It’s a pretty boring business that leads to steady results for its investors. Since 2011, SUN has managed to growth its earnings by an annual growth rate of 133%. Part of that has been organic growth, but part has been the smart use of drops-downs from its parent, ETE.
And those drop-downs continue today. More recently, SUN has agreed to buy the fuel distribution businesses from struggling Emerge Energy Services LP (EMES) for a song. The deal should be immediately accretive to Sunoco with respect to distributable cash flow. That means that SUN’s 10.5% yield is going to grow.
Meanwhile, investors can buy the MLP’s yield for next to nothing.
Super-Cheap MLPs to Buy: Enbridge Energy Partners, L.P. (EEP)
Enbridge Inc (USA) (ENB) is one of North America’s largest pipeline and midstream owners. So naturally, its MLP would be one of the strongest as well.
Enbridge Energy Partners LP (EEP) features a host of oil-related pipelines and storage assets.
The problem for EEP is that volumes in its pipelines have begun to weaken has many of its clients have struggled in the wake of low crude oil prices. That’s sent shares of EEP in the basement and pushed its yield up to a staggering 10.9%.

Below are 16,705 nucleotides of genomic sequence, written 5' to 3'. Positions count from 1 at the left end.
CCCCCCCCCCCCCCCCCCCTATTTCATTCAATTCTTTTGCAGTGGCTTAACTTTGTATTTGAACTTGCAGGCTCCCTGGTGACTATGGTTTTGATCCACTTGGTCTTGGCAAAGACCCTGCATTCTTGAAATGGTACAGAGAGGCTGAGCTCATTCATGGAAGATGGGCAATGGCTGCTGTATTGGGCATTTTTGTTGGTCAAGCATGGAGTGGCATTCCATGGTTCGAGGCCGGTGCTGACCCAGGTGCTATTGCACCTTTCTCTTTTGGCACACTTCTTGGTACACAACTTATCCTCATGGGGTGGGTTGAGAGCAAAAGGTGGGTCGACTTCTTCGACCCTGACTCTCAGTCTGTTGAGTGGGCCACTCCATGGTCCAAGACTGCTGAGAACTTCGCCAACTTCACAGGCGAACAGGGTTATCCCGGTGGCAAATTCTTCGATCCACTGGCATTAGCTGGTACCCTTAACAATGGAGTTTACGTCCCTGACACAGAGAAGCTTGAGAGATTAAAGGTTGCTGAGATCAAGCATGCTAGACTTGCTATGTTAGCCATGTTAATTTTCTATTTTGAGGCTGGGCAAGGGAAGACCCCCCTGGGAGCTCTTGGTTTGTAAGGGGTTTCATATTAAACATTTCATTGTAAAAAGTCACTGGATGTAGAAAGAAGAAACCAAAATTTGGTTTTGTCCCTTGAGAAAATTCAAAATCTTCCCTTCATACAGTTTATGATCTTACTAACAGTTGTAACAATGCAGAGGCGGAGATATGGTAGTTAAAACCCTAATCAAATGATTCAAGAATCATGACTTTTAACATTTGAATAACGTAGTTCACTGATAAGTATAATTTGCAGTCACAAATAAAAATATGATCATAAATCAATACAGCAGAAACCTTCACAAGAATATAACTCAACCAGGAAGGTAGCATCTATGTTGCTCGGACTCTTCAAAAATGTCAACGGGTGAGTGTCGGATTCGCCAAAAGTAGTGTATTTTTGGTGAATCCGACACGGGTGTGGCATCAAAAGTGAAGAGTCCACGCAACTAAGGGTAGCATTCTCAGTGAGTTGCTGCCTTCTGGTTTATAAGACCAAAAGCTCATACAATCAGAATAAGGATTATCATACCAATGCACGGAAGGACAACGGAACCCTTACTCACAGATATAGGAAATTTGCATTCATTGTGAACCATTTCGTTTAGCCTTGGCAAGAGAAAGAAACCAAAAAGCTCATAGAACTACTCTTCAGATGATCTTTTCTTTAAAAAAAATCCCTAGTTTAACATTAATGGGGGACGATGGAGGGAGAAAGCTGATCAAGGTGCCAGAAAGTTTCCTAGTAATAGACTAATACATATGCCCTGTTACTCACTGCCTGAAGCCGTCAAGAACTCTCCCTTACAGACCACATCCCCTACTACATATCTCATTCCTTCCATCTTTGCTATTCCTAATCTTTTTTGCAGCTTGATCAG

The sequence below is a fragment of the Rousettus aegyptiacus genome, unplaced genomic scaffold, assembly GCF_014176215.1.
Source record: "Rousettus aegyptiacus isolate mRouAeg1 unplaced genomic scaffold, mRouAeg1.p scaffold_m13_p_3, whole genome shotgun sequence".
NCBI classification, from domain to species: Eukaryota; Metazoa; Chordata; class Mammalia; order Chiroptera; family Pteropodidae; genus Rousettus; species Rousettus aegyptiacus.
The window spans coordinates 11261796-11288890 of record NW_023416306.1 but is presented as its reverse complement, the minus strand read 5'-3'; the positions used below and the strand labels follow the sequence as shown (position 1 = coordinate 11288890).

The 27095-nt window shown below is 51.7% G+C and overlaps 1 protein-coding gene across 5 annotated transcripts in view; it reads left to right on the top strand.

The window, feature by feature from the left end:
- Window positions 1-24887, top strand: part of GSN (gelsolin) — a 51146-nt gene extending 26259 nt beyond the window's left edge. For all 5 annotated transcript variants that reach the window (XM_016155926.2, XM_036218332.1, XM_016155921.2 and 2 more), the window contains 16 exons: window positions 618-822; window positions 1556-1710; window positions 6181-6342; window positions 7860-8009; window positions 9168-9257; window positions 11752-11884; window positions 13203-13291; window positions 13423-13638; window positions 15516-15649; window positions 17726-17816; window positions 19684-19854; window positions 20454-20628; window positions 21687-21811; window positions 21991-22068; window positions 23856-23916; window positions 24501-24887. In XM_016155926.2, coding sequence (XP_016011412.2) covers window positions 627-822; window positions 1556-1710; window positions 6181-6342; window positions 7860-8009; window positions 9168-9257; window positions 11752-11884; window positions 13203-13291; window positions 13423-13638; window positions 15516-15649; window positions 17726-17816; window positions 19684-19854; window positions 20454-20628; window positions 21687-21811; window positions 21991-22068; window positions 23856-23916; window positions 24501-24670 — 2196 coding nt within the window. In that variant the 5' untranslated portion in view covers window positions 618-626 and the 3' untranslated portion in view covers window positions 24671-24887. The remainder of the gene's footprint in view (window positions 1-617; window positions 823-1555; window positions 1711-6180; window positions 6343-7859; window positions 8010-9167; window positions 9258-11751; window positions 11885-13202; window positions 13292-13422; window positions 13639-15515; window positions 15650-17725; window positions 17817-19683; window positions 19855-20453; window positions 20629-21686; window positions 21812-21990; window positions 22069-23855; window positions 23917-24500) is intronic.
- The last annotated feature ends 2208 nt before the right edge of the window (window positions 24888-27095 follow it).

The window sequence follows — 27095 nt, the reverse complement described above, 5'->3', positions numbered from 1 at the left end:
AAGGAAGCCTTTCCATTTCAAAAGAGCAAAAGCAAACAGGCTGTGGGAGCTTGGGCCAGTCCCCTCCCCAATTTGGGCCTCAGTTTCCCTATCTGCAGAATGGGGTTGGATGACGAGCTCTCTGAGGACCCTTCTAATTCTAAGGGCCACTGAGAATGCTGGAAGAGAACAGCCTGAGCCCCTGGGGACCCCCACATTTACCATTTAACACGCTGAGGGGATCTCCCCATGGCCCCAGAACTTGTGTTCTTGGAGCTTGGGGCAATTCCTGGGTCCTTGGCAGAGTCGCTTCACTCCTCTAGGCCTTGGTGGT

But here’s the thing, infrastructure is an irreplaceable asset. When an oil company files for bankruptcy, the oil still flows from its wells. As these assets get taken over — often for a song — they will still need to use EEP’s pipelines. That fact has been manifested in the MLPs last quarter. Volumes have finally started to pick up again.
Ultimately, that will help strengthen EEP’s bottom line and cash flows once again — cash flows that can be bought for a P/DCF of less than 10.
Super-Cheap MLPs to Buy: NuStar Energy L.P. (NS)